I returned to the hotel towards eleven o'clock, and seeing that there was a light still burning in the room of Mdlle. Vesian I knocked at her door. She opened it, and told me that she had sat up in the hope of seeing me. I gave her an account of what I had done. I found her disposed to undertake all that was necessary, and most grateful for my assistance. She spoke of her position with an air of noble indifference which she assumed in order to restrain her tears; she succeeded in keeping them back, but the moisture in her eyes proved all the efforts she was making to prevent them from falling. We had talked for two hours, and going from one subject to another I learned that she had never loved, and that she was therefore worthy of a lover who would reward her in a proper manner for the sacrifice of her virtue. It would have been absurd to think that marriage was to be the reward of that sacrifice; the young girl had not yet made what is called a false step, but she had none of the prudish feelings of those girls who say that they would not take such a step for all the gold in the universe, and usually give way before the slightest attack; all my young friend wanted was to dispose of herself in a proper and advantageous manner.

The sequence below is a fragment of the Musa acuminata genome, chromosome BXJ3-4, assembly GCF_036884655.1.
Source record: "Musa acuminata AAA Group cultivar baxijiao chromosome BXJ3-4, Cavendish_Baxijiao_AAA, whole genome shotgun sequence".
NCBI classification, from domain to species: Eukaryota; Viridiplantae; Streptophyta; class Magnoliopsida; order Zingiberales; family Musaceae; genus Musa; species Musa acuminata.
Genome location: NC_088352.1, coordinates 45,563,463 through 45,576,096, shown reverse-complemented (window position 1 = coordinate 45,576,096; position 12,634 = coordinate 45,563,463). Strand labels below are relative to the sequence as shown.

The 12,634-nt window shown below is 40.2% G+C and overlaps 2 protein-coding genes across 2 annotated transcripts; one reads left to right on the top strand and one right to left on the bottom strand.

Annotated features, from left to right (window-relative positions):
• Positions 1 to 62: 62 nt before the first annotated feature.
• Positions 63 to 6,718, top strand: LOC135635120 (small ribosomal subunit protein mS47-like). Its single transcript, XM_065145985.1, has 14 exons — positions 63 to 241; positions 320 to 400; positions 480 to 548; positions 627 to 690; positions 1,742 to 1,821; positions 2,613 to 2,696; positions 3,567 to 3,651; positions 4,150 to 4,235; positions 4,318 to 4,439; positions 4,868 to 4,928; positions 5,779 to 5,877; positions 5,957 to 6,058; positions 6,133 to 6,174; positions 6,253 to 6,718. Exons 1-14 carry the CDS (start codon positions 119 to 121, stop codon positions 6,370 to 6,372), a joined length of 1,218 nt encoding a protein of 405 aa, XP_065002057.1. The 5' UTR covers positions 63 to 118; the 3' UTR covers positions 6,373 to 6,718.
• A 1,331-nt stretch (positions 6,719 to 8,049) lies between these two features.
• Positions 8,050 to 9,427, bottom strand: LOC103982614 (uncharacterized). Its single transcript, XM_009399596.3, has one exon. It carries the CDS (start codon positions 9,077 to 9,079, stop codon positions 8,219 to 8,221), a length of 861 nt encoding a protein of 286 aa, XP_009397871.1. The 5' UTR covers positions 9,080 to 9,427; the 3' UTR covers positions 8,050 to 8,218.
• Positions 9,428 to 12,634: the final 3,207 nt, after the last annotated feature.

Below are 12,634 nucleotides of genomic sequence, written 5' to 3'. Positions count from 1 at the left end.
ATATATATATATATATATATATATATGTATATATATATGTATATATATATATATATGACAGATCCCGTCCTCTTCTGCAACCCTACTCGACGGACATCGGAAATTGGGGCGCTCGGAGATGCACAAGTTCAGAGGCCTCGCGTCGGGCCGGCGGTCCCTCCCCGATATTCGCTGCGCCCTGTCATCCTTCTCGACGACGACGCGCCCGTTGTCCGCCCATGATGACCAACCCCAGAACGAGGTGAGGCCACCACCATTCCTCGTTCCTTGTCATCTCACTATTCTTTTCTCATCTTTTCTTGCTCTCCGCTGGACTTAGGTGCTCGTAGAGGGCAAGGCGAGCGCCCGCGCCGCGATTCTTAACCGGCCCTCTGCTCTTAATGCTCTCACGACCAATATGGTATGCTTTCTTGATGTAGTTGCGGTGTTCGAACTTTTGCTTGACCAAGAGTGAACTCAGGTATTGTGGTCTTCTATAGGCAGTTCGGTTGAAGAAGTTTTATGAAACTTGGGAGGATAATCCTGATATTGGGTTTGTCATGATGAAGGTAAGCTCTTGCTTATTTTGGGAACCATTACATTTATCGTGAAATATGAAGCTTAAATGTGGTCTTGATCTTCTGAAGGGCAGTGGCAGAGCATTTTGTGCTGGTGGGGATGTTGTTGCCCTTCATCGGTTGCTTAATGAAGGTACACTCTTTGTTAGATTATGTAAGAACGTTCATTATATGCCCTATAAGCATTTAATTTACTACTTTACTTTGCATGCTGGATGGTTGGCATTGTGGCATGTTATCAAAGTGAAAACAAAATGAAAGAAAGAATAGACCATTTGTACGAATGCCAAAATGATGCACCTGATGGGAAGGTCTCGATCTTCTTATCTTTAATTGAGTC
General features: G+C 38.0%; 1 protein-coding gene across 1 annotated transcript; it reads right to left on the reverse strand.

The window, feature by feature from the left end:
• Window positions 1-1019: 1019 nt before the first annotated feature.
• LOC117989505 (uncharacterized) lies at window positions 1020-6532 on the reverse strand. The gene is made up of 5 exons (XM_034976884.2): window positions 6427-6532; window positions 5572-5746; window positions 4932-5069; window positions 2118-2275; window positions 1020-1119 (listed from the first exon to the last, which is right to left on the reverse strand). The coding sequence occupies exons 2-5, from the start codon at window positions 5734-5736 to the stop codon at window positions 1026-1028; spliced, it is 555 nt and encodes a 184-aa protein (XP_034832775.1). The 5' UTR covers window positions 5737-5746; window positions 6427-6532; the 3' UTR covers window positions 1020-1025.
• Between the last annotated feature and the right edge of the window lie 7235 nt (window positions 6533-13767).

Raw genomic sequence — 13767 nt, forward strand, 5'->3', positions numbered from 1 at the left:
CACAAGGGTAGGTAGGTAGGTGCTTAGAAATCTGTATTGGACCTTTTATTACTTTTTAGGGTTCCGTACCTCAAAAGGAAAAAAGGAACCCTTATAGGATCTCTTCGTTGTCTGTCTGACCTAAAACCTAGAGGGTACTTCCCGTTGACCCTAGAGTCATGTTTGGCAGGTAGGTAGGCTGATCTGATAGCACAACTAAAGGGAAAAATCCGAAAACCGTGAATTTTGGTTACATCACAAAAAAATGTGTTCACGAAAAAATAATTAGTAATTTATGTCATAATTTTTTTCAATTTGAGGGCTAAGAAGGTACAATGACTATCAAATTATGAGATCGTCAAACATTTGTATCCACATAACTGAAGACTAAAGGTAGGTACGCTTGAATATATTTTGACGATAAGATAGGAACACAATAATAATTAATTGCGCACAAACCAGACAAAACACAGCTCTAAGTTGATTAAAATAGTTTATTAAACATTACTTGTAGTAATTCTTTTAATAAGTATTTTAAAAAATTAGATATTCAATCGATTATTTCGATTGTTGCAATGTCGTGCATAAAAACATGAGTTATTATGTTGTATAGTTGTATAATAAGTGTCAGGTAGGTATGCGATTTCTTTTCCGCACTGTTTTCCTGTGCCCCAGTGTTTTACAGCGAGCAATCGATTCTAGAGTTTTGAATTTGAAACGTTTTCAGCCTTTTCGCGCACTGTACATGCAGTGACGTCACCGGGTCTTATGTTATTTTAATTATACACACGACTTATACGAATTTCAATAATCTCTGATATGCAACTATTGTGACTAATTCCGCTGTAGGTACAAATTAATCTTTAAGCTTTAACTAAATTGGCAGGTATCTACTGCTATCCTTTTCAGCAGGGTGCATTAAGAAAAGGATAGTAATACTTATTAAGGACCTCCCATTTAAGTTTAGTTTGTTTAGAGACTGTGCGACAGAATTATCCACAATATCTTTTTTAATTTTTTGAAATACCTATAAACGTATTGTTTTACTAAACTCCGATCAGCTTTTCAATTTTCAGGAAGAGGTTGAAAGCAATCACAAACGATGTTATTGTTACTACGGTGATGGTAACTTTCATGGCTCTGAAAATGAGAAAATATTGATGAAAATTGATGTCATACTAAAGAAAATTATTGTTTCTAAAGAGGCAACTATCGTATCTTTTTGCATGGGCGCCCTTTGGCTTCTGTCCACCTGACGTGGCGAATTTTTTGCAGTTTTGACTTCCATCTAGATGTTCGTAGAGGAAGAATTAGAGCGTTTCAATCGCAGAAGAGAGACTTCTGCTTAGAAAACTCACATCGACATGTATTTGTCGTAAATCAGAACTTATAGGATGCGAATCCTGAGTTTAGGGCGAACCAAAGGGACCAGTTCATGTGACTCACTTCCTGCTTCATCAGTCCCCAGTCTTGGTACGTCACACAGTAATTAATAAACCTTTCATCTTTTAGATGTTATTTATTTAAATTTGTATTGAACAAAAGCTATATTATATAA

I could not help sighing as I listened to her very sensible remarks, considering the position in which she was placed by an adverse destiny. Her sincerity was charming to me; I was burning with desire. Lucie of Pasean came back to my memory; I recollected how deeply I had repented the injury I had done in neglecting a sweet flower, which another man, and a less worthy one, had hastened to pluck; I felt myself near a lamb which would perhaps become the prey of some greedy wolf; and she, with her noble feelings, her careful education, and a candour which an impure breath would perhaps destroy for ever, was surely not destined for a lot of shame. I regretted I was not rich enough to make her fortune, and to save her honour and her virtue. I felt that I could neither make her mine in an illegitimate way nor be her guardian angel, and that by becoming her protector I should do her more harm than good; in one word, instead of helping her out of the unfortunate position in which she was, I should, perhaps, only contribute to her entire ruin. During that time I had her near me, speaking to her in a sentimental way, and not uttering one single word of love; but I kissed her hand and her arms too often without coming to a resolution, without beginning a thing which would have too rapidly come to an end, and which would have compelled me to keep her for myself; in that case, there would have been no longer any hope of a fortune for her, and for me no means of getting rid of her. I have loved women even to madness, but I have always loved liberty better; and whenever I have been in danger of losing it fate has come to my rescue.